Canada’s healthcare finance industry needs to focus on the short-term, not the long-term

Canada’s health finance industry is under pressure, with some banks and insurers seeking to diversify away from their traditional role of financing long-range investments and into the short term.

The federal government announced Tuesday it would give Health Canada $50 million over five years to create a new regulator to address concerns about the sector’s long-held reliance on financing the long term.

Health Canada’s chief financial officer, Scott Ritchie, said in a statement the new regulator will be designed to “better align the regulatory and financial functions of the regulator to reflect the changing landscape of health finance.”

The announcement came as a wave of new rules on medical devices and a new law on coronavirus prevention were approved in the Senate, which was not expected to act on the legislation.

While the Senate has not yet voted on the measures, it is expected to approve the Senate amendments to allow the government to make changes to its coronaviruses rules and create new licensing requirements.

In the meantime, some banks are beginning to rethink the way they finance the long run, especially for health insurers, with one of the largest lenders of long-run funds in Canada, TD Bank, moving to eliminate some of its short-run investments.

In its financial statements, TD has said its portfolio of long term investments includes everything from pension funds to small businesses to retirement funds.

The bank’s chief executive officer, Michael Bocca, said TD has decided to eliminate its holdings of short-dated, index-linked securities, such as CDs and bonds.

“Our view is that the long and short term investments are the key drivers of our portfolios, and we are focusing on that now,” Bocsa said in an interview.

“We’re not changing our long-duration strategies.”TD also said it will focus on focusing on short-duration assets, such the S&P 500 and Canadian dollar index funds, and not investing in the broader stock market.

“As long as our investments are well diversified, our financial results will reflect that,” he said.TD Bank said in its financial statement that it would no longer invest in equities, fixed income and bonds, or in “strategic investments” that do not involve long-distance financing.

The new regulator, Boccha said, will work to ensure TD’s portfolio is more focused on long-time investments.TD and TD Swiss bank are both members of the Financial Institutions Regulation Authority, which regulates the Canadian banking industry.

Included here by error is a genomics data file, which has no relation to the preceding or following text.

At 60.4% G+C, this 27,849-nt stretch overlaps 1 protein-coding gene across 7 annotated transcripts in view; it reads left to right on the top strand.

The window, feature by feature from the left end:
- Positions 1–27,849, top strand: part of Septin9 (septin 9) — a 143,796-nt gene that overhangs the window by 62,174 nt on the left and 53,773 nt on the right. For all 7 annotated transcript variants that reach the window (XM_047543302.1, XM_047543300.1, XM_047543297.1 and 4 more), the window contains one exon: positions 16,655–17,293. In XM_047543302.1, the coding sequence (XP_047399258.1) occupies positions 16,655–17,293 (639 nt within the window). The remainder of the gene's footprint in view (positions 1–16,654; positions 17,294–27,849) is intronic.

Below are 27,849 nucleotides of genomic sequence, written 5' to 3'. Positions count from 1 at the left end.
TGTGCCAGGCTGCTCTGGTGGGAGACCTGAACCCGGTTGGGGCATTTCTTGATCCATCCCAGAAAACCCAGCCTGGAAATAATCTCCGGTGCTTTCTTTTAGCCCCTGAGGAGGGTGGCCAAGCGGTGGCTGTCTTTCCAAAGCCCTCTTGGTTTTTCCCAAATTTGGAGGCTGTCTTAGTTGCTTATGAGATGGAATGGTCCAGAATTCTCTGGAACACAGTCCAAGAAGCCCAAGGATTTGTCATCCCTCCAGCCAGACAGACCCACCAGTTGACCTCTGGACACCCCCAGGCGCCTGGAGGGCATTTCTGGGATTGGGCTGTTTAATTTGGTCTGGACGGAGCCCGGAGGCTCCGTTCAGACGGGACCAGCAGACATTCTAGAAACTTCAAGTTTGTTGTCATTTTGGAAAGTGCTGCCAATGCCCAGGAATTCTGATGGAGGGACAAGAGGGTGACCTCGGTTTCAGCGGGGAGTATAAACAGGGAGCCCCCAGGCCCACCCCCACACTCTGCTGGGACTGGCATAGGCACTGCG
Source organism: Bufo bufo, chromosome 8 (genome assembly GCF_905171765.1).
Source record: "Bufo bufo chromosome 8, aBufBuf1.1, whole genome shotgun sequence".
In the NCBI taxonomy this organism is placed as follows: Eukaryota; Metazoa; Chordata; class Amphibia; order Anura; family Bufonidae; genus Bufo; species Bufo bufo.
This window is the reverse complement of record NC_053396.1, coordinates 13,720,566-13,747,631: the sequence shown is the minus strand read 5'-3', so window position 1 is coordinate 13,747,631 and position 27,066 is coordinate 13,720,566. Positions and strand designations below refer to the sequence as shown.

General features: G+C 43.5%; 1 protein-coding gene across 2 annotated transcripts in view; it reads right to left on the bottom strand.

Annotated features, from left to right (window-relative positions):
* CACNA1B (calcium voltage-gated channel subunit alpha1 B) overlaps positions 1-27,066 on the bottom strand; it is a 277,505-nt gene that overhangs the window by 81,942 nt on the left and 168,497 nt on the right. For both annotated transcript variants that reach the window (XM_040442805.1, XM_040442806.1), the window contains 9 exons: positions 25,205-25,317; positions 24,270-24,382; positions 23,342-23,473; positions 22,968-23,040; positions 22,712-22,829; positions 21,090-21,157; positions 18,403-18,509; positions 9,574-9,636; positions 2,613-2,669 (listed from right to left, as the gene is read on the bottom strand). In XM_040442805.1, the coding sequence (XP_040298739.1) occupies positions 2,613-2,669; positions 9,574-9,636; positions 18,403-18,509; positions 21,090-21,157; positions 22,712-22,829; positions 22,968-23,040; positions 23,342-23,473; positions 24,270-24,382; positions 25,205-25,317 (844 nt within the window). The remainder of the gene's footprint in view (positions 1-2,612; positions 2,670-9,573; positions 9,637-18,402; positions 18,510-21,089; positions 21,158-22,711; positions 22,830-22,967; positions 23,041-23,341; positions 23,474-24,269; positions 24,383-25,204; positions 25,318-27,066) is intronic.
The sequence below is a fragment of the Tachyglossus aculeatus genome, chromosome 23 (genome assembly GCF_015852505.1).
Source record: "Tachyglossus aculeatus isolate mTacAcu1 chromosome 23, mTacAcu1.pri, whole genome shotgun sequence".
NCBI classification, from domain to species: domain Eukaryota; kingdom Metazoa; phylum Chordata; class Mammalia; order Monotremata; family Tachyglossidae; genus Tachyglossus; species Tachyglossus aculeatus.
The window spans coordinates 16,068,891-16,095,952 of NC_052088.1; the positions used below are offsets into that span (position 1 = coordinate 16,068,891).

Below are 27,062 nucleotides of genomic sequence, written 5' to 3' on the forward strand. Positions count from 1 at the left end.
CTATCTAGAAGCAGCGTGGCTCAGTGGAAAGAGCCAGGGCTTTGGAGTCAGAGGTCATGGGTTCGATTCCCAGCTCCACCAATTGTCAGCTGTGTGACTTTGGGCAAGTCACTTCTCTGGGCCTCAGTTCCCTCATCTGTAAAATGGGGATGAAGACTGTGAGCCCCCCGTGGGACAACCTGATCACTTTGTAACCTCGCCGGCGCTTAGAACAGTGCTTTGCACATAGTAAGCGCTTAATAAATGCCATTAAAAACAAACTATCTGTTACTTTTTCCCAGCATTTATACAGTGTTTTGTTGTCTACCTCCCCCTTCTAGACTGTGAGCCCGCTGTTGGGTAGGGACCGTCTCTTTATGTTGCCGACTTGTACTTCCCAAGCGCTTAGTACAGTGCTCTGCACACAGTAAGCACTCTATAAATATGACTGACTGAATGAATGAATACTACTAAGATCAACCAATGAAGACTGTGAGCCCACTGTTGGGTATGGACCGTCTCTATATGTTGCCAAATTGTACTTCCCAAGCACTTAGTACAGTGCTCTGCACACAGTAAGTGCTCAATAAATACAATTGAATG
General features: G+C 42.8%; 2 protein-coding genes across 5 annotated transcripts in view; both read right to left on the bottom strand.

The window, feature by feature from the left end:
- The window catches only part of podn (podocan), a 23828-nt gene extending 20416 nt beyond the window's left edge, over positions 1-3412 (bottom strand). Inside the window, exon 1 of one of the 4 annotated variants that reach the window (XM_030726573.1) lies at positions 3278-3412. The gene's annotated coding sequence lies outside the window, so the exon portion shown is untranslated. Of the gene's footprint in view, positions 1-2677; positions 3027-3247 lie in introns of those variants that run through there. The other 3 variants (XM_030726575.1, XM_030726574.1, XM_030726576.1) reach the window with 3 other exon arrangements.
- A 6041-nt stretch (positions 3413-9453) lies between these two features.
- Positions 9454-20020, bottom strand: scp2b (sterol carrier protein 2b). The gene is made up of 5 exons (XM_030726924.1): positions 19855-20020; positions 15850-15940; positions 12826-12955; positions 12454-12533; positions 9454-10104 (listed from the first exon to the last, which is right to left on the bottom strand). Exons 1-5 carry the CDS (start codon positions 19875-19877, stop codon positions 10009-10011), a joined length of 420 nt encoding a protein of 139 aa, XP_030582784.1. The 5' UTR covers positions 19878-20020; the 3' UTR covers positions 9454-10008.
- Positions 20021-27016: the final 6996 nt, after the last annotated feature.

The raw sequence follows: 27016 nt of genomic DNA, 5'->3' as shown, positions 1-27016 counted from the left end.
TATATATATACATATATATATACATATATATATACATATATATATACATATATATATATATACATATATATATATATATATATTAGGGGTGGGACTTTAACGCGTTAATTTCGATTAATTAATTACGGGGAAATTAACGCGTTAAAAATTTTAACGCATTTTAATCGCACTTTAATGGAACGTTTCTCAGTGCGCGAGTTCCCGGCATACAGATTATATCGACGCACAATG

The announcement by the finance ministry comes as the Canadian Medical Association is asking its members to stop supporting health insurers that rely on short term financing.

“A change in the regulatory framework for short-to-long-term investments will likely have a negative impact on the health insurance industry, especially in light of the proposed changes in the ACA,” said AMA president David Black.

“If the changes are not adequately addressed, the financial risks of the health insurers will only increase.”

The AMA is calling for a ban on health insurers from funding long-to of short positions in the same way that a ban would prevent a bank from funding a mortgage, which would cause a crash in the financial system.

The AMA said it has already seen its membership decline by more than 15 per cent, which has affected its ability to pay staff and maintain its business.

In a statement, Health Canada said it supports AMA’s request to halt health insurers’ funding of long to short-time assets.

“Health Canada supports AMA efforts to rein in health insurers and encourage them to reduce their short- to long-lived investments and use the proceeds to address the systemic issues that are contributing to the financial crisis,” the statement said.

Health insurers have argued that their investments are long-lasting, with TD Bank having assets that span five to 10 years.

A statement from TD Canada said the bank is taking a “robust approach” to long term investment and will no longer finance investments that do less than 10 years or longer than the expected life of the asset.”TD remains committed to working closely with Health Canada to address any concerns raised about the health care industry and we look forward to the new regulatory framework being enacted,” the bank said.